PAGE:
Alyssa G

I was diagnosed with acute lymphoblastic leukemia at the age of 14 on October 1st, 2014. Ten weeks prior to this day, I started my Freshman year of High School and had an extremely difficult experience. I had always been active, growing up competing in dance competitions, acting/singing performances, and was an outstanding student. Within the first weeks of High School, I almost fainted while running with my class during P.E. testing, slept through courses, and almost collapsed in bathroom stalls with nobody around to help. Before my diagnosis, I was determined to start a career in the entertainment industry and was going on many auditions to find the right agency to represent me. My first night in the hospital was when I saw my goals and dreams come to a complete stop as I heard my dad on the phone with an agency. I had received my first callback.

The following morning was when they gave me my diagnosis, and I made it my mission to learn everything about my diagnosis, procedures/treatments, and medical terminology I needed to know to survive. I had received over eight units of blood within my first week of diagnosis and several more throughout my two and a half years of treatment. Other procedures included platelet infusions, hormonal medication, chemo shots in the thighs, and several bone marrow biopsies and spinal taps. Due to the nature of these treatments, I had four port-a-cath surgeries which were implanted to help with treatments, although healing from surgery was extremely traumatic within itself.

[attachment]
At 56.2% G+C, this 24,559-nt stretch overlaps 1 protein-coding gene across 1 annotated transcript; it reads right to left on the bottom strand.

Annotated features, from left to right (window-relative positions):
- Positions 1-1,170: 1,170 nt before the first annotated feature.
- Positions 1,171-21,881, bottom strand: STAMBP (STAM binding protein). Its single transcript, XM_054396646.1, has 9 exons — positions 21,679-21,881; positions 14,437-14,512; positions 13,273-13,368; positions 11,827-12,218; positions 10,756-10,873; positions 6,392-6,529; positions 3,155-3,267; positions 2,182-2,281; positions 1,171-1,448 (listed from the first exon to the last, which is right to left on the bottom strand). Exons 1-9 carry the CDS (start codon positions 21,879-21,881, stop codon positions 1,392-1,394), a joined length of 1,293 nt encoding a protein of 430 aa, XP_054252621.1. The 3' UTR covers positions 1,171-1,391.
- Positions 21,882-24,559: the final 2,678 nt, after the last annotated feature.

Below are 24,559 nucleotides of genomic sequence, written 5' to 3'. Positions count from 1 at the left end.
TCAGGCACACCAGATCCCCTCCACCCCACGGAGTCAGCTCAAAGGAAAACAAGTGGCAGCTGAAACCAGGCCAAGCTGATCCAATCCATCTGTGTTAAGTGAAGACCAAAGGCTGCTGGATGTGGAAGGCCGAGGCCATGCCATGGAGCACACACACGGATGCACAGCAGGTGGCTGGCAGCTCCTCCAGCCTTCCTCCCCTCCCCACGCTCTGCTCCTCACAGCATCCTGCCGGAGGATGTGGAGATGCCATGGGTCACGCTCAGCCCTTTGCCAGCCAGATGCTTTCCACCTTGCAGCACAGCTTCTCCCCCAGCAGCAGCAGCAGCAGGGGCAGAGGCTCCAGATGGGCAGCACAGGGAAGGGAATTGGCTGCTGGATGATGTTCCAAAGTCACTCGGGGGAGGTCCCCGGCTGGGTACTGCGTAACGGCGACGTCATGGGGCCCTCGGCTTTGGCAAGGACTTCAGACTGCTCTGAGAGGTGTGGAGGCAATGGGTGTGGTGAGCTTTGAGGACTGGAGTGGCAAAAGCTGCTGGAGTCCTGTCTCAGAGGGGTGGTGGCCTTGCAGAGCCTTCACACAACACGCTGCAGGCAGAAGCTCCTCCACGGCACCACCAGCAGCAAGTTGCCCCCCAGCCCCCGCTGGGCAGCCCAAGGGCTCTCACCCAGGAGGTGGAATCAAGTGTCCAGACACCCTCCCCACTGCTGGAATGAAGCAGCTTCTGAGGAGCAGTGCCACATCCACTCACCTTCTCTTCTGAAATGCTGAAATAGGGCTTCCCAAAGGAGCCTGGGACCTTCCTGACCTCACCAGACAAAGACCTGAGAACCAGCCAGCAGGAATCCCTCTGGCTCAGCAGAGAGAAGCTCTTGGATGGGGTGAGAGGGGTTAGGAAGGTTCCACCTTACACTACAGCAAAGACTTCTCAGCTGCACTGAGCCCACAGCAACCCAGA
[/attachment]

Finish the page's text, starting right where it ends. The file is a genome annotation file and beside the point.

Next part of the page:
I experienced many weak moments and breakdowns throughout this experience, but only allowed myself 10 minutes within these episodes to cry, yell or punch a pillow. After these minutes passed, my mother helped me to find my strength once again, and to remind myself of all of the things that I did have and not to focus on what I didn’t. They were moments of gratitude followed by positivity and of reminding myself to take it one day at a time. This is what kept me going each day.

At that time in my life, my future would flash before my eyes on a daily basis. Questions about prom, graduation, marriage and a family were always present. I have reached most of these goals but having a family was always in question, due to my doctors explaining to me when I was fourteen that it may not be possible. Due to the trauma from this time in my life, I’ve struggled with anxiety, PTSD, and I still continue therapy to overcome. Now, at the age of 28, I’m in a much better place in my life and happy to share that I’m engaged and pregnant with my first miracle baby! I’ve pursued a career in cosmetology and continue to work as a model and strive to go further in these areas. I’d love to volunteer my services and provide haircuts to patients going through treatments, and makeovers/spa days to brighten up the spirits of those going through this kind of life changing diagnosis.

I choose to work and volunteer my time with Teen Cancer America because they are dedicated to reconfigure our medical system and to finally recognize teens in their own class. During my treatments, there were no differences between pediatric patients and teens or adults and teens. We were just placed wherever they decided we should go. This created isolation and communication barriers among other barriers for maturing young minds. Teen Cancer America strives to make a difference worldwide connecting teens and young adults in order to create a sense of belonging and family. I’m proud to be a part of this organization and I cannot wait to see how many lives can be affected by this positive change. We’ve still got work to do, but teamwork makes the dream work!